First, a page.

Long Point Light at the Tip of Cape Cod, Provincetown, Massachusetts
This lovely antique postcard shows Long Point light on the tip of Cape Cod, once the location of a fishing village. The postcard was published by H. A Dickerman and Son. . It’s a handsome color lithographic print from the late 19th century. at a time when it cost just a penny to mail a postcard and two cents if you wanted to send your card outside the United States.
Today, no one lives on Long Point, which makes it a quiet and secluded spot for clothing optional bathing and picnics. If you don’t have a boat, you an hike across the breakwater at the far west end of town, by the Provincetown Inn. The further out you are willing to hike, once you arrive at the point, the more secluded you’ll be. But watch out for the tides, or you may get stranded. If you like Provincetown adventures, don’t miss out on reading Remaining in Provincetown by S.N. Cook. Autographed copies are currently available at the Provincetown Book Shop on Commercial Street. Or you can buy a copy online. The books are available in trade paperback and as an ebook. Like us on Facebookand join the conversation. Send questions to the author via comments on this website. Thank you!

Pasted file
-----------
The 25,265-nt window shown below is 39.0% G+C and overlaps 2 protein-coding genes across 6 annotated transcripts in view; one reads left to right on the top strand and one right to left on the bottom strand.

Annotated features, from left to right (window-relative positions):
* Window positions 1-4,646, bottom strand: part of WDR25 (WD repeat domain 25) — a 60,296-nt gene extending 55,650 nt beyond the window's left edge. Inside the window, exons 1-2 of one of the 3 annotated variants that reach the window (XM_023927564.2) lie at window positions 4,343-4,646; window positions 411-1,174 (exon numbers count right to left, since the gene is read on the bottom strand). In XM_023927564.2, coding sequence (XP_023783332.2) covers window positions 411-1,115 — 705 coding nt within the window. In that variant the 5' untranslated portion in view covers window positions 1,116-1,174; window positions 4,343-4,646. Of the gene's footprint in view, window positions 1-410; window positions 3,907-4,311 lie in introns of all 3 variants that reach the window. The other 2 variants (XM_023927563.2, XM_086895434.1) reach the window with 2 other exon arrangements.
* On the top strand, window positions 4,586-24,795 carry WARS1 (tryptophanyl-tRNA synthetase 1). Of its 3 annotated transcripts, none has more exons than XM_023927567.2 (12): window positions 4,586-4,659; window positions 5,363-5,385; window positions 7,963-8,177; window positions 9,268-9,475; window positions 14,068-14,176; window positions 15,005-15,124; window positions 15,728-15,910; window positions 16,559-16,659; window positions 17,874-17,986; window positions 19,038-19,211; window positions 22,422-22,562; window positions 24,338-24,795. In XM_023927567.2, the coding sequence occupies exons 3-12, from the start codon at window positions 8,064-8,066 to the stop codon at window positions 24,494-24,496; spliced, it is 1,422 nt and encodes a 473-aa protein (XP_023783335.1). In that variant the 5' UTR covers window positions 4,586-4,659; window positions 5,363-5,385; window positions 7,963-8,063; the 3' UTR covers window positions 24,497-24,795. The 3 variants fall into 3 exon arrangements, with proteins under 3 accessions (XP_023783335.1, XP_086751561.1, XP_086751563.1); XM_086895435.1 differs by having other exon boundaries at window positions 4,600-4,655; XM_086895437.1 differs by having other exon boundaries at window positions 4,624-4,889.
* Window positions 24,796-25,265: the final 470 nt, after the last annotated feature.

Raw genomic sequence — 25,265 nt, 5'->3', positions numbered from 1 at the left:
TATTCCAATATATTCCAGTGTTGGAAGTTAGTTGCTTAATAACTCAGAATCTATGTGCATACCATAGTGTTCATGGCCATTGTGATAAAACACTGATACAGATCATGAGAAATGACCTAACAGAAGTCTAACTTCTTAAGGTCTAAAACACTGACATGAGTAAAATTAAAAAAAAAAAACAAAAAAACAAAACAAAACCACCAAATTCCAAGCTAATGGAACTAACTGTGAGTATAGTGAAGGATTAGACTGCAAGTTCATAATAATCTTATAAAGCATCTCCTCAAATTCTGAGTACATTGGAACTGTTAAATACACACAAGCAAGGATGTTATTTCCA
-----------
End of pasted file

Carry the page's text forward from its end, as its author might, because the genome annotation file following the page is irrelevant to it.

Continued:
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Remaining in Provincetown
Truro Works. 306 pages
$12.95 Trade Paperback
Now called The Crown & Anchor, the New Central House was a popular Provincetown Inn in the 19th century and today is a “happening place”.
The handsome waterfront Provincetown Inn located in the center of Provincetown on Commercial Street has gone by many names. In the antique postcard shown above it is called “New Central House”. Said to have been built in 1836 as the Central Hotel by 1868 it was considered the largest hotel at the tip of Cape Cod, with 75 guest rooms. A private beach with cabanas and long porches with rocking chairs for guests to sit out and look at the water, made this Inn a successful business that kept expanding through its many incarnations. Its been called: Ocean House, Central House, New Central House, Towne House, the Sea Horse Inn. and the Crown & Anchor as it is known today. At the end of the 19th century it catered to prosperous guests by providing a billiard hall, smoking rooms, gentleman’s parlor, and ladies’ reading room for a mixed clientele of families and primarily straight travelers. But as the town evolved into a mecca for gay travelers, it gradually evolved into a thriving complex of bars and restaurants that cater to gay and lesbian patrons of varying tastes. Although the Crown & Anchor was burned to the ground in 1998 when adjacent Whaler’s Wharf burned as well, it was faithfully rebuilt in its previous architectural style. The leather bar is known as The Vault and the restaurant Central House at the Crown pays tribute to its earlier years by using the earlier name of the hotel. while the Paramount Nightclub, Piano Bar, Wave Video Bar and more make certain there is always a party going on somewhere. Places to have a good time are an important aspect of life in Provincetown, whether you are a tourist or a resident, and in the new mystery novel Remaining in Provincetown a popular hang-out is the fictitious “Cowboy Club”. Want to learn more about what goes on there? You’ll have to read the book now available at Amazon.com and as an ebook on Kindle. Like our Facebook page and you may win a FREE copy.